Albert-Ernest Carrier-Belleuse (French, 1824–1887)
Tormented Innocence, ca. 1871
Painted terra-cotta, 25 x 8 1/2 x 7 in.
Signed on base: A. Carrier Belleuse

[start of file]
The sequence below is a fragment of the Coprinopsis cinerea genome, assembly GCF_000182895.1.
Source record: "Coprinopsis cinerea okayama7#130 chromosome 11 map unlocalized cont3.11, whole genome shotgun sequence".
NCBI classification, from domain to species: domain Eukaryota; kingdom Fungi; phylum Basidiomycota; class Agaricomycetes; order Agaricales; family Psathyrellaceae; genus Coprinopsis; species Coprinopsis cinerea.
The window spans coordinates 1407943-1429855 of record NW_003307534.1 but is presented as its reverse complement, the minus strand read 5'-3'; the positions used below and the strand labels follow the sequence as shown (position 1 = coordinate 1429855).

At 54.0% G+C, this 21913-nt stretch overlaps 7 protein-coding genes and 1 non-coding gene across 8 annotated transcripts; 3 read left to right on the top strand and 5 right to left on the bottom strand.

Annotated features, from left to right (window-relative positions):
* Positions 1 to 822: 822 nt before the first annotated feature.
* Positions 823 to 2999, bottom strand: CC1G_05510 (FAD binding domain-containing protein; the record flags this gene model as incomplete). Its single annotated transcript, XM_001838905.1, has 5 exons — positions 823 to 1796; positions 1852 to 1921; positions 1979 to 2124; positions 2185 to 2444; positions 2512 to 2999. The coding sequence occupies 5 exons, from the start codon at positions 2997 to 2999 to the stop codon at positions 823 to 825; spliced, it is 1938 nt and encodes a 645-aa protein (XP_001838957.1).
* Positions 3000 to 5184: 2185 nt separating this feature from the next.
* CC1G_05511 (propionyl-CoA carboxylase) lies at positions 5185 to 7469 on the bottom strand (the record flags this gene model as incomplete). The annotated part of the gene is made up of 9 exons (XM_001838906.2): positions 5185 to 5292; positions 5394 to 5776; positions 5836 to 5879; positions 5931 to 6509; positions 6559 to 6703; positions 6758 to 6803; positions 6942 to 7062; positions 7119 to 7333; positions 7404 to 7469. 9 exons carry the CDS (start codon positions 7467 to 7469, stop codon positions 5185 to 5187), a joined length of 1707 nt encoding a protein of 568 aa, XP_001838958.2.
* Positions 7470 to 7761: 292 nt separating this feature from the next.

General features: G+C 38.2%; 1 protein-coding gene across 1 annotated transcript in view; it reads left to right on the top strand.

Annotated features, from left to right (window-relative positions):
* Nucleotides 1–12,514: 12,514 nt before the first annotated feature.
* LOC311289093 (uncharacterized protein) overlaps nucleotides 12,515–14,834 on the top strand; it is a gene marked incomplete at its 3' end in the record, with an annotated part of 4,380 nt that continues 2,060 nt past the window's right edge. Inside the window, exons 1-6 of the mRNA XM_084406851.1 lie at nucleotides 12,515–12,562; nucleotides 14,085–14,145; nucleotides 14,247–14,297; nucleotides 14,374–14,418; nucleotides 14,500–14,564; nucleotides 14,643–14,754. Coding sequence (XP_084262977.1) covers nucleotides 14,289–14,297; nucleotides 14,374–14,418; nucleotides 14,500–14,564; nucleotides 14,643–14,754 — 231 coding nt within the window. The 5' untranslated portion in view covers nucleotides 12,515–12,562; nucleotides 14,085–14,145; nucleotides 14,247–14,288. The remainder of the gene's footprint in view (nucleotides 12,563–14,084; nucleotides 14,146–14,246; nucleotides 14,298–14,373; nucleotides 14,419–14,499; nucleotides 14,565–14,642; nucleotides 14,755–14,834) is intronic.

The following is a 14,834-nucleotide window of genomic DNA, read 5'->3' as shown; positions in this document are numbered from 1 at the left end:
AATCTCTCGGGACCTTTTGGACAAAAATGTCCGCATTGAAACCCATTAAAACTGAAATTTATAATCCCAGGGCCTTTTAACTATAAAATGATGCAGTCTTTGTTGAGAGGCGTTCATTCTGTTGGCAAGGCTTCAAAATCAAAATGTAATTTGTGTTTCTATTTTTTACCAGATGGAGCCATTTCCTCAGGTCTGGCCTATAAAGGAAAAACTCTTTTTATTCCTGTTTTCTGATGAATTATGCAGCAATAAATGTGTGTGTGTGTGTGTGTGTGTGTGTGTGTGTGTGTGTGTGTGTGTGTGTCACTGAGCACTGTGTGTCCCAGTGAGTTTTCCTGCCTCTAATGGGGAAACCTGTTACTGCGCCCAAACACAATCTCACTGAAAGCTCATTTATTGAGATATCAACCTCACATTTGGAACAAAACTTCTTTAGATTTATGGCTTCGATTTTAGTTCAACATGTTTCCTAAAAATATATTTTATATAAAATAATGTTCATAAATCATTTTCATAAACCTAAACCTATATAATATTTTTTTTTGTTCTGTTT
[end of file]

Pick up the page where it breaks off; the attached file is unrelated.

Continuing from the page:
A prolific artist, Carrier-Belleuse enjoyed a career in both the fine and decorative arts, creating works ranging from large public monuments and architectural ornaments to intimate statuettes, busts, clocks, and furniture. He studied at the École des Beaux-Arts for a short time before moving to the Petite École, a school that taught drawing to artisans seeking employment in the decorative arts, and later had many opportunities to apply his skills in Baron Haussmann’s newly rebuilt Paris of the 1850s and 60s. Carrier-Belleuse, contributed major decorative works to the Louvre, the Hôtel de Ville, the Théâtre-Français, and the new Opera, for which he designed the striking torchers flanking the grand staircase. But, as Salmson noted, he also developed a taste for sculpture for itself alone” and began to exhibit sculptures at the Salon, one of which, a sensuous Bacchante, was purchased by Emperor Napoleon III in 1863. His taste for the elegance and animation of Rococo sculpture is evident in this lighthearted allegorical statuette of cupids cavorting around a skimpily clad young maiden. Like other sculptors of the time, Carrier-Belleuse frequently produced many versions of the same work in different media. Tormented Innocence exists today in a number of versions in different materials and sizes, including a life-size terra-cotta example at the Carnegie Museum of Art, Pittsburgh.